• Perhaps if politicians, in their efforts to protect tradition marriage, took a less punitive stance against same sex unions and say created a legal and binding union for them the "protect tradiontional marriage" actions might be more accepted.

    The genie is out of the bottle; most of us accept that there are people who are homosexual so it seems time to accept their unions and provide a way to protect them in those unions.

  • Hello, with the abundance of crappy blogs around it's great to see that there are still some filled with fantastic information! Is there any way I can be alerted when you create a new post? thank you!

  • Leave a comment


    Remains of the Data

    Which States Own the Best Track Record in Backing Eventual GOP Presidential Nominees?

    Nine states (each with primaries) have an unblemished record in voting for the eventual Republican nominee since 1976 - and not all host contests on the back end of the calendar.

    Political Crumbs

    Evolving?

    When Scott Walker "punted" back in February after being asked if he was comfortable with the idea of evolution he added, "That's a question a politician shouldn't be involved in one way or the other." However, it may very well be a question that is asked at one of the upcoming GOP debates this year. In South Carolina during the first GOP debate in 2012, FOX News' Juan Williams asked Tim Pawlenty, "Do you equate the teaching of creationism with the teaching of evolution as the basis for what should be taught for our nation's schools?" Pawlenty replied, "There should be room in the curriculum for study of intelligent design" but that it was up to the local school districts if it should be in a science class or comparative theory class. At the fourth Republican debate held in California, Jon Huntsman addressed the GOP becoming "anti-science" thusly: "Listen, when you make comments that fly in the face of what 98 out of 100 climate scientists have said, when you call into question the science of evolution, all I'm saying is that, in order for the Republican Party to win, we can't run from science. We can't run from mainstream conservative philosophy."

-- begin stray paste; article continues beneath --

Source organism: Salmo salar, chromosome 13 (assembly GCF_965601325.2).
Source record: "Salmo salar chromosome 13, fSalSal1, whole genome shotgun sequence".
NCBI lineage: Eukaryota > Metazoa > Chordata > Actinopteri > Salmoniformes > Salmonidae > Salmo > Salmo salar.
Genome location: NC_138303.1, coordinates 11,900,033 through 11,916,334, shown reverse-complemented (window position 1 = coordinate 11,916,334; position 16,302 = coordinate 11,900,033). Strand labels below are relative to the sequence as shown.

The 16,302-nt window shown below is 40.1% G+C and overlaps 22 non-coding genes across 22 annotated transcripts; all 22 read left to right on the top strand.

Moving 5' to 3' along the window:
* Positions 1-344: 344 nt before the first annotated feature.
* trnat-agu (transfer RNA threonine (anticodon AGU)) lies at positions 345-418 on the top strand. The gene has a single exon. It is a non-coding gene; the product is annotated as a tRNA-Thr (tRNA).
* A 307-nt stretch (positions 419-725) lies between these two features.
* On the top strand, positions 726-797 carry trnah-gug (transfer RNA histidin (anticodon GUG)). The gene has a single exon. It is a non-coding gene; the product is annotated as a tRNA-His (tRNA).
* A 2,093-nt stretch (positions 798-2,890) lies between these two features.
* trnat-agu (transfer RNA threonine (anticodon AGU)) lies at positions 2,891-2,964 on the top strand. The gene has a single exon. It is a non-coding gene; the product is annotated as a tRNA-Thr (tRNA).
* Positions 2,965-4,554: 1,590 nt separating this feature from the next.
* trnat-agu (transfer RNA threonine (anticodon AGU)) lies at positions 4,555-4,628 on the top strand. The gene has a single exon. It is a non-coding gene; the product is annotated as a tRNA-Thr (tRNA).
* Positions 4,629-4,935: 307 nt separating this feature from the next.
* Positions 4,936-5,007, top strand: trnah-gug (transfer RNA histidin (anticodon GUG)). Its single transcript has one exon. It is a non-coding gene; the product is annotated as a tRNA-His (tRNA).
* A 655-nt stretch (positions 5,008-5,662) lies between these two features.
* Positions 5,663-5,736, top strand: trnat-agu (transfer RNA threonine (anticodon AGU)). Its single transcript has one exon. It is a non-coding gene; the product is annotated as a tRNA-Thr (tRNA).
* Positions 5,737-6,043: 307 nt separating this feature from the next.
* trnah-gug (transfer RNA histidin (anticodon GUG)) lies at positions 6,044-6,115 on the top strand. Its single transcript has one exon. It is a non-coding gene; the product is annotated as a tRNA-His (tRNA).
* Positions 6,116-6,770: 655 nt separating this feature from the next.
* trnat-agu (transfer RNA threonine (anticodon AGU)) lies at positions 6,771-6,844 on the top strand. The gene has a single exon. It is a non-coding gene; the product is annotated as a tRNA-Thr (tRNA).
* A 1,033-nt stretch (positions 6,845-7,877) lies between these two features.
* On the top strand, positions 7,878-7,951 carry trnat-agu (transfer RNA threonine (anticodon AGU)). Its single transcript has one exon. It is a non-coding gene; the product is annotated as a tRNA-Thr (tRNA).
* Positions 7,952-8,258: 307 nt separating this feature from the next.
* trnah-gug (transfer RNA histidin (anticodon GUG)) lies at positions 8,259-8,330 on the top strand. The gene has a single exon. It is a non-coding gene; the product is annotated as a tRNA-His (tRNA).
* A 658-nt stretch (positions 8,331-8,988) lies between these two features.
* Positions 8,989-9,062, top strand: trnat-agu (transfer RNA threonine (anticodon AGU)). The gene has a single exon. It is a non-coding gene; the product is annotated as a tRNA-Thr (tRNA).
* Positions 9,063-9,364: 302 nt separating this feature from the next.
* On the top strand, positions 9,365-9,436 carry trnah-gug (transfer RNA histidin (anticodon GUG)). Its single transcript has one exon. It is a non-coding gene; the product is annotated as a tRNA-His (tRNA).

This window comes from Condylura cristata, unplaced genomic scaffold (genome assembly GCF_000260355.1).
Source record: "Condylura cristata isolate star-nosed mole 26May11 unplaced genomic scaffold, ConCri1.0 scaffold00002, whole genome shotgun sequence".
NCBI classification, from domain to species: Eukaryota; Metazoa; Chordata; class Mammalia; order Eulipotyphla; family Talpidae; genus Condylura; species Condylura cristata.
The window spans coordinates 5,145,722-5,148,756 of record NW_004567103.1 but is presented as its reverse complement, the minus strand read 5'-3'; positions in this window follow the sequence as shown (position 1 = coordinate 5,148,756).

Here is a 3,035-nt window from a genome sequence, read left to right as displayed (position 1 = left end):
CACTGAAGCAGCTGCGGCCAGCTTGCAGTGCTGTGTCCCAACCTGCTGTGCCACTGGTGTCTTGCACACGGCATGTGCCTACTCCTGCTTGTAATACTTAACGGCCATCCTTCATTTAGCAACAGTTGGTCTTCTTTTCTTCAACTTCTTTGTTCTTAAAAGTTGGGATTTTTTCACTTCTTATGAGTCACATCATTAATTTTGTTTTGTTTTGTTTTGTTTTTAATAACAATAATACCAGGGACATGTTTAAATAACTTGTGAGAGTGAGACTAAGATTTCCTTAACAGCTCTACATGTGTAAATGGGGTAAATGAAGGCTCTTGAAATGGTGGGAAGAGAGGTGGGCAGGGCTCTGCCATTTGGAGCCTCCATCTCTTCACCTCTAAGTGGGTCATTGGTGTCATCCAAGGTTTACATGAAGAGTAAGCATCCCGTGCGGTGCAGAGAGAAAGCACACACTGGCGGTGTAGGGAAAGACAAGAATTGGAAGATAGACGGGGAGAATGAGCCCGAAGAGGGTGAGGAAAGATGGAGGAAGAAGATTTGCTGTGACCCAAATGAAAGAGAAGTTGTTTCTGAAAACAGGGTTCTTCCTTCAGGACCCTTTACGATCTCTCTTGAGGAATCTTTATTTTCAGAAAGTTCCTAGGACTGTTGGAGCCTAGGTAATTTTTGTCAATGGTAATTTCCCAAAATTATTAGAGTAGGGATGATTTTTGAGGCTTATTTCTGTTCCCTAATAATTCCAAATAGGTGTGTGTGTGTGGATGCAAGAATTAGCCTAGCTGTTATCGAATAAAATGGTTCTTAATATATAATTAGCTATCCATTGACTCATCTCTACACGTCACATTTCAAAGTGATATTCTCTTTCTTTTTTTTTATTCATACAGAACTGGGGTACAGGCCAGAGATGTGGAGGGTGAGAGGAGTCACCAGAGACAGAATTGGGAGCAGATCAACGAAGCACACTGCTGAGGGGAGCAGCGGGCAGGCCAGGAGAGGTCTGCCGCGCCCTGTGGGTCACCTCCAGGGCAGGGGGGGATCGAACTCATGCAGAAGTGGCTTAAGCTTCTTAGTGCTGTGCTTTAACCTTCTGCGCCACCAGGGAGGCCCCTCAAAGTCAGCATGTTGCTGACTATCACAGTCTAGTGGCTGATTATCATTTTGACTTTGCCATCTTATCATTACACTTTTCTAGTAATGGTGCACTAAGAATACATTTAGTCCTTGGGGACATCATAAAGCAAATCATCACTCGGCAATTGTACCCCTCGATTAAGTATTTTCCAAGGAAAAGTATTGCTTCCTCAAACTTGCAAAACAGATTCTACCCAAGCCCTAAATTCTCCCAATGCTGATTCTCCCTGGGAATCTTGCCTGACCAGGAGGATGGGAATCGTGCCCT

73 Months and Counting

    January's preliminary Bureau of Labor Statistics numbers show Minnesota's unemployment rate of 3.7 percent was once again lower than Wisconsin's 5.0 percent. That marks the 73rd consecutive month in which Minnesota has boasted a lower jobless rate than its neighbor to the east dating back to January 2009 including each of the last 67 months by at least one point. The Gopher State has now edged Wisconsin in the employment border battle for 204 of the last 216 months dating back to February 1997. Wisconsin only managed a lower unemployment rate than Minnesota for the 12 months of 2008 during this 18-year span.


    more POLITICAL CRUMBS

    Humphrey School Sites
    CSPG
    Humphrey New Media Hub

    Issues />

<div id=
    Abortion
    Afghanistan
    Budget and taxes
    Campaign finances
    Crime and punishment
    Economy and jobs
    Education
    Energy
    Environment
    Foreign affairs
    Gender
    Health
    Housing
    Ideology
    Immigration
    Iraq
    Media
    Military
    Partisanship
    Race and ethnicity
    Reapportionment
    Redistricting
    Religion
    Sexuality
    Sports
    Terrorism
    Third parties
    Transportation
    Voting